Okay. I realize I am no George Clooney or M.C. Hammer but I’m also no Oscar Madison or Johnny Depp. I don’t think. I don’t wear bolo ties. I haven’t worn bib overalls since I was in law school. I can’t remember the last time I wore socks with sandals and I stopped wearing a fanny pack after getting lectured about it by both of my daughters.

I wouldn’t be caught dead in a tank top (it shows too much side boobage). I don’t believe I have ever owned a pair of Crocs. And I am pretty sure I haven’t worn a “dickie” since I was in grade school but I could be wrong. I wasn’t wearing white socks with my black shoes and it had been a while since I wore my Harem pants to court.

Given such, I am at a loss to figure out why this attorney made the comment he did. Could it possibly have been my Nehru jacket and love beads?

So, you can just imagine how good I was feeling that afternoon. I will say, however that I did get the better of the deal. Knowing that he couldn’t leave for his date until the hearing was completed, I kept holding up the settlement agreement so that, as Steve Miller put it, “Time keeps on slippin’, slippin’, slippin’ Into the future.” The other attorney got so frustrated that he ultimately gave me what I was demanding so that he could get to his date.

I may not have fashion sense but my client walked away with the more important dollars and sense!

A couple of days later I got another slap in the face (which some of you may have offered to have done if you knew that such an option was available).

I had sent an old colleague an e-mail asking if he had been reading my blog.

His response: “I have read it. Don’t quit your day job.”

If memory serves me, I believe that was the same exact review that the New York Times once gave to Leo Tolstoy for War and Peace!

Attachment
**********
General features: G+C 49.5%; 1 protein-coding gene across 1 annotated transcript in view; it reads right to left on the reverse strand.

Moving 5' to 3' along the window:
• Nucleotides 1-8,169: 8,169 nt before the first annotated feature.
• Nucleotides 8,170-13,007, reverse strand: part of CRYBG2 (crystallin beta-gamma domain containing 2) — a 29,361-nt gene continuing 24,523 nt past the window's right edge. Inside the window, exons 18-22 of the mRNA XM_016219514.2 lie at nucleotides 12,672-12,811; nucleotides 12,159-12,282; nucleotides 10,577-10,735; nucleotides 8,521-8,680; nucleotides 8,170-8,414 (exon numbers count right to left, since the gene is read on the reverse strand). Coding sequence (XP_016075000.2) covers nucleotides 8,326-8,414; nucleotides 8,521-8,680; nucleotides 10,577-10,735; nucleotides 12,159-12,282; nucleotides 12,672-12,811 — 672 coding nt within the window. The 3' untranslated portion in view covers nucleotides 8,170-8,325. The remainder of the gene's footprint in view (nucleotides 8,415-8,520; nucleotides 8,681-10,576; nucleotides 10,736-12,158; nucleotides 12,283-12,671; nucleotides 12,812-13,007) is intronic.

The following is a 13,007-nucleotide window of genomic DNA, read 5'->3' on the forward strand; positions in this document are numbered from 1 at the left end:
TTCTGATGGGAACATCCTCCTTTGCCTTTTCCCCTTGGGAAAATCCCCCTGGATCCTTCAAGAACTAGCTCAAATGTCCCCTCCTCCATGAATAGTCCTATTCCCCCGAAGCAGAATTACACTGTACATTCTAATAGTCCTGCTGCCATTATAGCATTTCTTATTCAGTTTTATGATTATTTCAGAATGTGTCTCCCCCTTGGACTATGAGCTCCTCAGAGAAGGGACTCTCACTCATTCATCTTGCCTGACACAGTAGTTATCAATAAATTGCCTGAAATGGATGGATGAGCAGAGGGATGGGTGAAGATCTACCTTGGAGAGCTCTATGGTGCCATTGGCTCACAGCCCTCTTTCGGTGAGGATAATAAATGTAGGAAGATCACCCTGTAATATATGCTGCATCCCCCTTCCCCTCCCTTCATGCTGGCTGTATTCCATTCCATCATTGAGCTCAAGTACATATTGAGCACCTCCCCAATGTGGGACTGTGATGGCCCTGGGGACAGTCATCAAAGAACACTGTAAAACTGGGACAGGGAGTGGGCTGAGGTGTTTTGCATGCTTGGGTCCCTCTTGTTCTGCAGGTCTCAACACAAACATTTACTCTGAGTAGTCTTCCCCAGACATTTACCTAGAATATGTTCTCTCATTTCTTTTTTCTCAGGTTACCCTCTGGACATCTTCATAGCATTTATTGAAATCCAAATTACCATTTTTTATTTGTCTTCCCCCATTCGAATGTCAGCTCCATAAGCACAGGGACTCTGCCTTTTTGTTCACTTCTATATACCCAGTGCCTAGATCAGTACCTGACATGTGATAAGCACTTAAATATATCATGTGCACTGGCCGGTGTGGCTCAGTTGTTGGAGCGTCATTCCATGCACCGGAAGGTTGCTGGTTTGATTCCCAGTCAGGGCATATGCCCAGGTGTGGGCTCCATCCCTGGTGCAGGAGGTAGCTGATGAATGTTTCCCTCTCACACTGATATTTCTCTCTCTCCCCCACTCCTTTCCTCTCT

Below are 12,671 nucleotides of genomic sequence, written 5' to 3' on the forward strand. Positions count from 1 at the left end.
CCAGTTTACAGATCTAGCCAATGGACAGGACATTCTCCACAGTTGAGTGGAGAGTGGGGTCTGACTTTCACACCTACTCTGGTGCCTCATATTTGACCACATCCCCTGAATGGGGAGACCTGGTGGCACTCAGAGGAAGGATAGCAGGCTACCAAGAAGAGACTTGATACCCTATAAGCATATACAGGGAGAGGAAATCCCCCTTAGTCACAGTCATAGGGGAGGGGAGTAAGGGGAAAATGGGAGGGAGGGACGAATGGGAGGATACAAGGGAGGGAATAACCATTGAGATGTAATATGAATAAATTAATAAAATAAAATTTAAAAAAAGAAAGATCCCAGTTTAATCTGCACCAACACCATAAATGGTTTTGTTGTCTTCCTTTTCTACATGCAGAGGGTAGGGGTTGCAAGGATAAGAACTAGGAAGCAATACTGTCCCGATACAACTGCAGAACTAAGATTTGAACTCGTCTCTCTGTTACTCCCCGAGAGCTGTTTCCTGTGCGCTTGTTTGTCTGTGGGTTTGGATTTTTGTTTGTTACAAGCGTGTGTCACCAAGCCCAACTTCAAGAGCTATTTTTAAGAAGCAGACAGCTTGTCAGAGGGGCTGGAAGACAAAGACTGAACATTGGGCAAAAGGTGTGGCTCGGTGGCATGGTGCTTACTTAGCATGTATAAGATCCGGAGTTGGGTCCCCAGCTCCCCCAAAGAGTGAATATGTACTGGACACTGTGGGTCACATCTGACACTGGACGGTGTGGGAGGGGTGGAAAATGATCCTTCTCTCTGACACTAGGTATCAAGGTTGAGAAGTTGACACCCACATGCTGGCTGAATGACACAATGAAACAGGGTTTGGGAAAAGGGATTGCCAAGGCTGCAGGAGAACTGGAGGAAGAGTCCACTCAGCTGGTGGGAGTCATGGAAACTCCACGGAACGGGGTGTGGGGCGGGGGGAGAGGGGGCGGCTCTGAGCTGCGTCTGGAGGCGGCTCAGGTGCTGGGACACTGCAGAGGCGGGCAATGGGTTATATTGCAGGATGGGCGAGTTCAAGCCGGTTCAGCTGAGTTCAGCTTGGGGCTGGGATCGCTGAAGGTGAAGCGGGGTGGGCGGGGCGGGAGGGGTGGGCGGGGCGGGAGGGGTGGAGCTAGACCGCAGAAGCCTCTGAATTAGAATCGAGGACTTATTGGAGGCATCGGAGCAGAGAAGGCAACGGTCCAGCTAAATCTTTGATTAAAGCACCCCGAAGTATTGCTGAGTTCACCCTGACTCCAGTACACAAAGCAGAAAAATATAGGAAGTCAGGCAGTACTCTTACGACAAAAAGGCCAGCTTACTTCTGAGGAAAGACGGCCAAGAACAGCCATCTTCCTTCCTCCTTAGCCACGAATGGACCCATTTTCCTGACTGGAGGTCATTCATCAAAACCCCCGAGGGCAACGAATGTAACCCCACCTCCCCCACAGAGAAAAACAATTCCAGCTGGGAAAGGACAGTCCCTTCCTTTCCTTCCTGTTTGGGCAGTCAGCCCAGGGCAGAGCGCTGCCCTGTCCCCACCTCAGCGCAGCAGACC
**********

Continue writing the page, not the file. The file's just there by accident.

Of course maybe I should have expected such an in-depth and critical review from this colleague given the fact that he actually did quit his day job as an attorney and now works nights as a hotel desk clerk in Guatemala.

To quote one of my writing contemporaries:

“If you show someone something you’ve written, you give them a sharpened stake, lie down in your coffin, and say, ‘When you’re ready.

― David Mitchell, Black Swan Green

Now, if I truly had a fragile ego or I was infantile and immature I might have responded to my critic by saying something like:

“You are a stupid-head.

Stick your head in doo-doo.

You’re ugly and your mother dresses you funny.

Your birth certificate is an apology letter from the condom factory.

I’d like to see things from your point of view but I can’t my head that far up my butt.”

If I had thin skin, a fragile ego or was immature, that might just be exactly what I might say. But I am a bigger man than that and … wait a minute. That felt really good. I think I’ll do it again!


“You are a stupid-head.

Stick your head in doo-doo.

You’re ugly and your mother dresses you funny.

Your birth certificate is an apology letter from the condom factory.

I’d like to see things from your point of view but I can’t my head that far up my butt.”

Ahhhhh….. Much better.

“Asking a working writer what he thinks about critics is like asking a lamp-post what it feels about dogs.”

John Osborn [Time Magazine, October 31, 1977]